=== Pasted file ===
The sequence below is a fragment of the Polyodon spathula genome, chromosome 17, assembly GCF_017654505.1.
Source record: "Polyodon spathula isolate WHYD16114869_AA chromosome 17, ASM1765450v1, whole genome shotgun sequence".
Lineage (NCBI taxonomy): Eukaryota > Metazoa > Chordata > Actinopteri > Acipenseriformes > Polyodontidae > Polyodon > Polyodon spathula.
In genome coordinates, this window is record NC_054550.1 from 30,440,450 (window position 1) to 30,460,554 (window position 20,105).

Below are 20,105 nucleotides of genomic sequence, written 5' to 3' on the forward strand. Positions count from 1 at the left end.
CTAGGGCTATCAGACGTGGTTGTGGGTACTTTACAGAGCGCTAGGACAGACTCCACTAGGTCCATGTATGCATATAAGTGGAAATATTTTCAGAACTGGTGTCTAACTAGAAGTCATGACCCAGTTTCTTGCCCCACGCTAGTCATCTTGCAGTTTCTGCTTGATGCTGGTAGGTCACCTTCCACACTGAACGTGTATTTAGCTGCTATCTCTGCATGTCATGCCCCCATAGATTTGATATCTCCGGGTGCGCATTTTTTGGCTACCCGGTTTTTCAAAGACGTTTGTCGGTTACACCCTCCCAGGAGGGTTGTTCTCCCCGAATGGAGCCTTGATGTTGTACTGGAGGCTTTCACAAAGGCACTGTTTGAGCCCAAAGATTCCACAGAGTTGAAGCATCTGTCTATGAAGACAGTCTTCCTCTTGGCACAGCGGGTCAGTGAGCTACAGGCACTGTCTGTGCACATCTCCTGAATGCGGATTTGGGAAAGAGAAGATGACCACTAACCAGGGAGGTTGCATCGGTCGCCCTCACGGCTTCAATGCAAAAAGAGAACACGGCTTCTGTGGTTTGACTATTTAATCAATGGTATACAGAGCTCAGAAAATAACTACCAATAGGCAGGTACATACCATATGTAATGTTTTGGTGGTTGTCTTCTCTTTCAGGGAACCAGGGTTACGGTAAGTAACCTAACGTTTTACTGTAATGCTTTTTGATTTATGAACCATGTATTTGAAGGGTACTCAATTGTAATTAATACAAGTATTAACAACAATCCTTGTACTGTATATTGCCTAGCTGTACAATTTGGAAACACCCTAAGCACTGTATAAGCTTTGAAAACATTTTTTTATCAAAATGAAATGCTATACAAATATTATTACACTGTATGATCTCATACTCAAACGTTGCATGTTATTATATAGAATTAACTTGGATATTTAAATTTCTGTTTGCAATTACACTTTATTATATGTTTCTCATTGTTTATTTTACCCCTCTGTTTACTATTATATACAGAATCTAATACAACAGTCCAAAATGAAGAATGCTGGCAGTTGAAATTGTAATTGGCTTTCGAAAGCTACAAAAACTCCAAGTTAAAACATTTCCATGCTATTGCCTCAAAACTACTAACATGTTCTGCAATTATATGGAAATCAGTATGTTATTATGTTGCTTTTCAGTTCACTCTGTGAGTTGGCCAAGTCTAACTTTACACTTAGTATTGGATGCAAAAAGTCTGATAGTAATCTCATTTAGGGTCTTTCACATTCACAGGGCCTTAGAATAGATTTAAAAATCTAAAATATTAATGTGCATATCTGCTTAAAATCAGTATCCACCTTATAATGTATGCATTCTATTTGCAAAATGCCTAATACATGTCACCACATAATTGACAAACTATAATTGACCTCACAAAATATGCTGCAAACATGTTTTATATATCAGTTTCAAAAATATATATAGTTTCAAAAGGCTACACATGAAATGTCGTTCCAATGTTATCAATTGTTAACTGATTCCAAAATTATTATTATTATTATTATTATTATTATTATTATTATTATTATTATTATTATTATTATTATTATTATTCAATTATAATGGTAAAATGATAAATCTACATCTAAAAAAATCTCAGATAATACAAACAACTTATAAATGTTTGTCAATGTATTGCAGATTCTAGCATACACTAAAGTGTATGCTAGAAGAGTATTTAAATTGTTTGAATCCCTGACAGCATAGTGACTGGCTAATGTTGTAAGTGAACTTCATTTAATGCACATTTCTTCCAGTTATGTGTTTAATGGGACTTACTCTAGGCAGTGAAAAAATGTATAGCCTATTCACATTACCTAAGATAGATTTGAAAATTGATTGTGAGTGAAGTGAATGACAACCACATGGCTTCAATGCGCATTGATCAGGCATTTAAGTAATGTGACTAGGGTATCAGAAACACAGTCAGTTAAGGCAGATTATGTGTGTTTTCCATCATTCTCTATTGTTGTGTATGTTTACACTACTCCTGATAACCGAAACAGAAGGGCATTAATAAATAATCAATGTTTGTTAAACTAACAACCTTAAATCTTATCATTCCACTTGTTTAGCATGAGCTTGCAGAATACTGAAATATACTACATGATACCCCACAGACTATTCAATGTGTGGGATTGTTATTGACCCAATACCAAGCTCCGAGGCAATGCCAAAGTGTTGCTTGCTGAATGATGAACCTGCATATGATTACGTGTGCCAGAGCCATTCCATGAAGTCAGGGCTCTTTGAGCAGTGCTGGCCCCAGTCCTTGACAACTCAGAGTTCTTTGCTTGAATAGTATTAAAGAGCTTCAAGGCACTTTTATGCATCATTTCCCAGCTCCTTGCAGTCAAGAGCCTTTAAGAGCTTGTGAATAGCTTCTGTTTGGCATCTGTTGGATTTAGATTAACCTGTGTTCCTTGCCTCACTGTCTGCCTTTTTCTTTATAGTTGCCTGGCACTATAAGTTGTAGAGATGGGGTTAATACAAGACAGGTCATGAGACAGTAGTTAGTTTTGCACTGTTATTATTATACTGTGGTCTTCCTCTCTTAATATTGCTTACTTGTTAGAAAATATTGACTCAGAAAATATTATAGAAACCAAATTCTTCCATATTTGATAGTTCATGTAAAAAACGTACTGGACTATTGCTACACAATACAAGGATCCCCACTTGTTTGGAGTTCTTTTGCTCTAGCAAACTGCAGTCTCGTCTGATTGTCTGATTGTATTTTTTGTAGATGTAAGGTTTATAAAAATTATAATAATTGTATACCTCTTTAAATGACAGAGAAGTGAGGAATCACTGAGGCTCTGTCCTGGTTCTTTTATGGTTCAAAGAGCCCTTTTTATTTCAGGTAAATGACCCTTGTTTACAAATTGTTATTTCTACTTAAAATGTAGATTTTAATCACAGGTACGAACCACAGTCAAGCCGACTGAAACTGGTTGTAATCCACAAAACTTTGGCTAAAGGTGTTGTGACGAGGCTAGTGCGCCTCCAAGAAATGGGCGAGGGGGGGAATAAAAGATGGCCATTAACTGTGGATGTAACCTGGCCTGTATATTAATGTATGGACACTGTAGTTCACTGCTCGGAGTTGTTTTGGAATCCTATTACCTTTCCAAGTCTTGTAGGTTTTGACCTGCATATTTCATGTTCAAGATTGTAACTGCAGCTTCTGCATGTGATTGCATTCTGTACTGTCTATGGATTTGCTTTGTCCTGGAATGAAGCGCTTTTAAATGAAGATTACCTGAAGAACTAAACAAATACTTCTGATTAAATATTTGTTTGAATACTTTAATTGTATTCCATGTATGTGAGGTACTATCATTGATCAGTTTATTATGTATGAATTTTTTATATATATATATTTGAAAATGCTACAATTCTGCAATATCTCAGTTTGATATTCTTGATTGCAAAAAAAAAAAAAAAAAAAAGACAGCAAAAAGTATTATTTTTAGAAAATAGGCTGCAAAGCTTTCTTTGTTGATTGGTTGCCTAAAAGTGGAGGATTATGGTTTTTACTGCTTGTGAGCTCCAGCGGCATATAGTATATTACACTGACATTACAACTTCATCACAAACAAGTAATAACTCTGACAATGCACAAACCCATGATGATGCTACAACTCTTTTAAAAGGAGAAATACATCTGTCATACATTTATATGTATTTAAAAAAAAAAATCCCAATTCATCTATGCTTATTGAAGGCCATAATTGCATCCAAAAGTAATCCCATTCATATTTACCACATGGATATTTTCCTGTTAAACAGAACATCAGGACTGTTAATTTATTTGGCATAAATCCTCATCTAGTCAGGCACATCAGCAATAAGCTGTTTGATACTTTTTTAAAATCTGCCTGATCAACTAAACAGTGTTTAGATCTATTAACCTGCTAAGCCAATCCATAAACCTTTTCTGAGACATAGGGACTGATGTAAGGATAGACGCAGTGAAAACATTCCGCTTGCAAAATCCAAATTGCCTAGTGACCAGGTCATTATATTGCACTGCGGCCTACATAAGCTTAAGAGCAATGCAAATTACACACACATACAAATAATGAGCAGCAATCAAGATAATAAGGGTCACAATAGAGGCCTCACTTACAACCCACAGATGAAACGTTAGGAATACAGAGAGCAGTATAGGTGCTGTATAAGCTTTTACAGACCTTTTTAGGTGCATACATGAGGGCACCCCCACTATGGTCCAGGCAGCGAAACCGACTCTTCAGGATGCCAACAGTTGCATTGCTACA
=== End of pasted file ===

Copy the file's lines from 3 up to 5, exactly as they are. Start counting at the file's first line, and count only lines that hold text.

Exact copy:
Lineage (NCBI taxonomy): Eukaryota > Metazoa > Chordata > Actinopteri > Acipenseriformes > Polyodontidae > Polyodon > Polyodon spathula.
In genome coordinates, this window is record NC_054550.1 from 30,440,450 (window position 1) to 30,460,554 (window position 20,105).

Below are 20,105 nucleotides of genomic sequence, written 5' to 3' on the forward strand. Positions count from 1 at the left end.